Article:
“What you call love is a borderline personality disorder.”
In The Love Witch, Elaine (Samantha Robinson) is a witch looking for someone to love her as she believes she should be loved. She relies on spells and potions—which may be somewhat deadly. She has just moved to town, after the death of her ex-husband under suspicious circumstances. There is a growing string of lovers’ bodies in her wake. And now she believes a local detective is the man fated for her.
The film should be viewed as a spoof and homage to 1960s sexploitation fare. When Elaine first tells us of her understanding of how to win a man’s love, she sounds like something out of The Stepford Wives or the Playboy Philosophy. But underneath what sounds so anti-feminist is a belief in the strength of women and her ability to summon her will to find the love she desires.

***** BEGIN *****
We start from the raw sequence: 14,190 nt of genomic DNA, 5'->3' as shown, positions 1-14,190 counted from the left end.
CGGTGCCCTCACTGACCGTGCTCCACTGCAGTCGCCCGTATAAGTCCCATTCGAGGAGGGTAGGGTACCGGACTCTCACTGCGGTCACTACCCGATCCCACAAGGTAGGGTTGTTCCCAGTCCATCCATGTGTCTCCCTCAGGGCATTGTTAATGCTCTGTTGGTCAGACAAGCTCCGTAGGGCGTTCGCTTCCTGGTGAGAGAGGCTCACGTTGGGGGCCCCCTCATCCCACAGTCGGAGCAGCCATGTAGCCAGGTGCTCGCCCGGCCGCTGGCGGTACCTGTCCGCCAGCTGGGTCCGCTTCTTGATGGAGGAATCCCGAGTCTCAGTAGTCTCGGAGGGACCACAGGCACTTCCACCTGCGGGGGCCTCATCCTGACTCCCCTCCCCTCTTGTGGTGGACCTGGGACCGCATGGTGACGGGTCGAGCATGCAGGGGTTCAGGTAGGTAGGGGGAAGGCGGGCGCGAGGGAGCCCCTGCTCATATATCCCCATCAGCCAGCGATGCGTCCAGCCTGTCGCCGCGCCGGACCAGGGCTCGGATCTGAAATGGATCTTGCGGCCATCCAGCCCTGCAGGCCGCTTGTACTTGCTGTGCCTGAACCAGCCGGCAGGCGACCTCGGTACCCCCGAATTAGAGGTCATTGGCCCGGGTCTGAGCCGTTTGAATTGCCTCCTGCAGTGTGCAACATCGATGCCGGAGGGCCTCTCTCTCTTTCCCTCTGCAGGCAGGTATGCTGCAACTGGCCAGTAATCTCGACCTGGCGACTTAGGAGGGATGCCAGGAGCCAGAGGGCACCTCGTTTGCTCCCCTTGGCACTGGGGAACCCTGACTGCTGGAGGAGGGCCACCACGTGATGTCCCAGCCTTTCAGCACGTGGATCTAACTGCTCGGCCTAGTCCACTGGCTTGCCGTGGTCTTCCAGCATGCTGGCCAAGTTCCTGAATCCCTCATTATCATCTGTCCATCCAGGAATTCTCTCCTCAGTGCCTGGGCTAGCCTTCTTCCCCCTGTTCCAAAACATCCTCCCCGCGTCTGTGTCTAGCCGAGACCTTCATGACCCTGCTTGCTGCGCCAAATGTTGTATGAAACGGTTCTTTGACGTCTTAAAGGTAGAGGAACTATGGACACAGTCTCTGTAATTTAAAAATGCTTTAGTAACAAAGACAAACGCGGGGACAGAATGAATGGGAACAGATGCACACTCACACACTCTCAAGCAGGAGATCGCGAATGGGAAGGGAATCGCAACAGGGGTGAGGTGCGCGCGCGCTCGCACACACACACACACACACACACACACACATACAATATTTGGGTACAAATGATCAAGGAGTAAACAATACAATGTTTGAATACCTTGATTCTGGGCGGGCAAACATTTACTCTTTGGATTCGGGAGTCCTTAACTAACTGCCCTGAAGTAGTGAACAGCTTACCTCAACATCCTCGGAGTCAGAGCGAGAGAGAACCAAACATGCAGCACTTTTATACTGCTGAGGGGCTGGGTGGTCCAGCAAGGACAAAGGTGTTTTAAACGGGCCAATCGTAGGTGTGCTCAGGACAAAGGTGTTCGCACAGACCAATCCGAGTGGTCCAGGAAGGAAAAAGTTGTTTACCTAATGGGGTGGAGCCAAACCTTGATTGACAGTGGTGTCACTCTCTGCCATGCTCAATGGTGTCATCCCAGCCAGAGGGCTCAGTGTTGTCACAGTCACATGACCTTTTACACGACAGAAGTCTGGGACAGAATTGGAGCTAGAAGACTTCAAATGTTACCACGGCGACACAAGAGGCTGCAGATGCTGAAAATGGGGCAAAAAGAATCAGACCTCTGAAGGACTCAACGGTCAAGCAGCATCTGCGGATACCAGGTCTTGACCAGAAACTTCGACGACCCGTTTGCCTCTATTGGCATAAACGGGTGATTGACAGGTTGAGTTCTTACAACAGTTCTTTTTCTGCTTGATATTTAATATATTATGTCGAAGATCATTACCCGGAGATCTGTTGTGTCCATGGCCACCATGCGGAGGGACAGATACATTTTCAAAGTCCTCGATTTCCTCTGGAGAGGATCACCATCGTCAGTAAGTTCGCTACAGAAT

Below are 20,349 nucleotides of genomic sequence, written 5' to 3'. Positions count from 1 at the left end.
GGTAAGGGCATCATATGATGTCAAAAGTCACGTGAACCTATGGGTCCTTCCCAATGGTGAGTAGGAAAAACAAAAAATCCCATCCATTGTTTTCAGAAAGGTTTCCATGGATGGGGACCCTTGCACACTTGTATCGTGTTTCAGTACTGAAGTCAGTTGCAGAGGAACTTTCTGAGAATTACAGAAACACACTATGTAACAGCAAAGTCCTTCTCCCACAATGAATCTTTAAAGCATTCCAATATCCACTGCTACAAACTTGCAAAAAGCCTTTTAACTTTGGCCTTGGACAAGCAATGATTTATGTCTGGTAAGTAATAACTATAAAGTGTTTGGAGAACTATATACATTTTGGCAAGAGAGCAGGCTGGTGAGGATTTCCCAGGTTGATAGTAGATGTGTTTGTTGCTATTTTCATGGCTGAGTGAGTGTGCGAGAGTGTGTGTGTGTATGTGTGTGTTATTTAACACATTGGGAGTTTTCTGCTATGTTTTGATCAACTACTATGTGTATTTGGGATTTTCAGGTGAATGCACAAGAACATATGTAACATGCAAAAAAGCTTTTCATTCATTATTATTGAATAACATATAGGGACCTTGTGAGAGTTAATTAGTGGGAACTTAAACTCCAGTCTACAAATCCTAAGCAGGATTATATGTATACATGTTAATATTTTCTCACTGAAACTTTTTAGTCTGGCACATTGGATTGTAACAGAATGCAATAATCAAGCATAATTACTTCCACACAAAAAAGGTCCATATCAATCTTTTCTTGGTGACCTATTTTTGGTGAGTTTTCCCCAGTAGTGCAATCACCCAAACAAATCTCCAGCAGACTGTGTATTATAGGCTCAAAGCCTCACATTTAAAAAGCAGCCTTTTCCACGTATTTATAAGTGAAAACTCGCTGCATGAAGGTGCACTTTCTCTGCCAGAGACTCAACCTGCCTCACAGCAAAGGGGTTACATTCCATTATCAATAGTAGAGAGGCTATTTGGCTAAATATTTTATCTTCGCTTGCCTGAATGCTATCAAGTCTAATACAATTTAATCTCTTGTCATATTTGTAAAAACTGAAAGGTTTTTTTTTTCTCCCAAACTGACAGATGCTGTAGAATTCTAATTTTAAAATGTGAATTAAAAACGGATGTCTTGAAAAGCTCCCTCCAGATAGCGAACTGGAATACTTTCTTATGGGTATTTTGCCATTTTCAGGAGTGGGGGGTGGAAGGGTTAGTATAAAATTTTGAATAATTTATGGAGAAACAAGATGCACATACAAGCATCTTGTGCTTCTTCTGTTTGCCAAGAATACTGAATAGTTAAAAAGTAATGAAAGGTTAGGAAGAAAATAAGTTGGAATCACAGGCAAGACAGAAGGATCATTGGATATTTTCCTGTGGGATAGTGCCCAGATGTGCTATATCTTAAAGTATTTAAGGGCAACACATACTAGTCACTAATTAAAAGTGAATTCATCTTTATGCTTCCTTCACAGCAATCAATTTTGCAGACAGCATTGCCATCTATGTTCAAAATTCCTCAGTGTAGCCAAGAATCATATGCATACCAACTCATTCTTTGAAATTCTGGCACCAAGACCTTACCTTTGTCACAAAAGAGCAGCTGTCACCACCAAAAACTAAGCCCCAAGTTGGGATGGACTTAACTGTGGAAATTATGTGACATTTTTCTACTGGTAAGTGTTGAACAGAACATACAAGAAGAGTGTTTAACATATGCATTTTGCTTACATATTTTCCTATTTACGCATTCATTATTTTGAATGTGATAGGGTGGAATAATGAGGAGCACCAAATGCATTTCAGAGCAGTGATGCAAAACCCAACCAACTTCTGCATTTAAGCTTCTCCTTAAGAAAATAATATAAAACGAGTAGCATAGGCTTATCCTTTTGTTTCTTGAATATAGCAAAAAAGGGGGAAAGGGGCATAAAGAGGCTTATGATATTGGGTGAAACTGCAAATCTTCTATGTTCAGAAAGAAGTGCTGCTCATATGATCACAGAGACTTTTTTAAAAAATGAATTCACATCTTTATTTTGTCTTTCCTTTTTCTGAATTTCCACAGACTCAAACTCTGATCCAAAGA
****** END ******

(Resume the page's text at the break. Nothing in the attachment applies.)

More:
This is not Harry Potter witchcraft. It is more akin to Wiccan practices. (I’m not qualified to judge if this is a fair portrayal of Wicca [or more likely Wicca-ish] practice. I suspect it’s about as accurate as most films portrayal of Christianity—i.e., a bit off base.) There is goddess worship, attention to nature, and some discussion of white and black magic. The practitioners here tend toward the “white” side of the spectrum. Although Elaine speaks about doing white magic that focuses her will toward a goal and brings the power of nature into her quest for love, her actions don’t quite jibe with the spirit of what she proclaims.
Of course the flaw in Elaine’s plan to find someone to love her as she wants to be loved is that she is working from a self-centered position. What she offers to the men in her life is not so much love as satisfaction of their fantasies and desires. It’s not clear what she wants in return, but it always seems to be missing from those who fall under her spell. Perhaps it is because she has no idea what love is. For her love itself is a fantasy. Reality will never live up to that. Because she doesn’t understand that the key to love is to love just as much as to be loved, she is doomed to find disappointment, tragedy, and grief.
Photos courtesy of Oscilloscope Laboratories